Amazon announced on Wednesday it will start offering grocery delivery from Fresh stores to customers who are not Prime members – yet another attempt to reach more shoppers. This delivery option is now available in a dozen U.S. cities, with further expansions planned, according to Amazon Fresh vice president Claire Peters.

The Fresh job cuts, which affect lower-level management employees at many of the company's 44 Amazon Fresh locations in the U.S., come just months after Amazon started scaling back its overall retail operations. CEO Andy Jassy said on an earnings call in February that the company won't open new Fresh stores until it reevaluates its grocery model.

Since late last year, Amazon has laid off about 27,000 employees across its divisions in an effort to curtail costs.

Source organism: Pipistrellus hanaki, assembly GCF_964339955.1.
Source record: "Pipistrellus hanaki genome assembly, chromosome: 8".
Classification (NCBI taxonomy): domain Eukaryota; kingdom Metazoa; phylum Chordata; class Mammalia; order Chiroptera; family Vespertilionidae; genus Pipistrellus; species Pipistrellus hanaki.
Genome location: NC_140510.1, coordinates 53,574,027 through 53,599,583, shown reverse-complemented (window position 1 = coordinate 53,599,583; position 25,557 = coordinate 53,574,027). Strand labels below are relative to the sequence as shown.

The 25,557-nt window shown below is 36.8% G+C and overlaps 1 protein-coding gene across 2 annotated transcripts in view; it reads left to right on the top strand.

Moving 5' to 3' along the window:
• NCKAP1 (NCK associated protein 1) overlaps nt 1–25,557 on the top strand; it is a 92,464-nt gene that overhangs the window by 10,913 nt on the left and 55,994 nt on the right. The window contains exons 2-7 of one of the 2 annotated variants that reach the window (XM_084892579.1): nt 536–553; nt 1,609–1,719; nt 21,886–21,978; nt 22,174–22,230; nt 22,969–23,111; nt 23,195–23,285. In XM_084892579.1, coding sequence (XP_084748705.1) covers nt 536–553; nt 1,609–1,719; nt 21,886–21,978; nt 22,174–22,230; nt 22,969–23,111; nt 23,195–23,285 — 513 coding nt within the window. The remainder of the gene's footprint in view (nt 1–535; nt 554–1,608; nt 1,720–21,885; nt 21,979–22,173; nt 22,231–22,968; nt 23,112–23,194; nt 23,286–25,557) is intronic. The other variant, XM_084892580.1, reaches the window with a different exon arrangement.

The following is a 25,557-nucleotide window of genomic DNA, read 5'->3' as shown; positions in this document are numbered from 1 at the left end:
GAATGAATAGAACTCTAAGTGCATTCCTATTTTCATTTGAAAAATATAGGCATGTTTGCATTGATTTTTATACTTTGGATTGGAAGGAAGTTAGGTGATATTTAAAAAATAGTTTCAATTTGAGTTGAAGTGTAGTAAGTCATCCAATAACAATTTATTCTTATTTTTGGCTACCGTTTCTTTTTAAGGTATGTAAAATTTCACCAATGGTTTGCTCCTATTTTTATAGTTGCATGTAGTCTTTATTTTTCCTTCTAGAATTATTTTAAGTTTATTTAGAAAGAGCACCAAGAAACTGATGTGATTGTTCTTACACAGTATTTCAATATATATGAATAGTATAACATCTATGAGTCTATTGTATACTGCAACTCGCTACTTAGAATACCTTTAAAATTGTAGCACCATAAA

Investors are skeptical

On the February earnings call, Jassy said Amazon is "doing a fair bit of experimentation" in its Fresh stores, but it remains committed to its grocery business.

"We're working hard at it. We see some encouraging signs," Jassy said on the call. "And when we do find that equation, we will expand it more expansively. But I do think that we have a very significant opportunity in the grocery segment."

On Amazon's next earnings call, scheduled for this Thursday, Berke said he expects Jassy to reiterate that the company is still in "pause mode"

"The investor community is really skeptical, at this point, that the current strategy can scale," Berke said.

The grocery industry is saturated with big-name brands, and it's a low-margin business. Sundaram said this means any new player needs to have a unique quality to attract and retain shoppers.

Competition in the mass-market sector

Amazon acquired Whole Foods Market in 2017 for $13.7 billion — a segment of Amazon's grocery business that experts say has served the company well, thanks to its position as a top specialty retailer.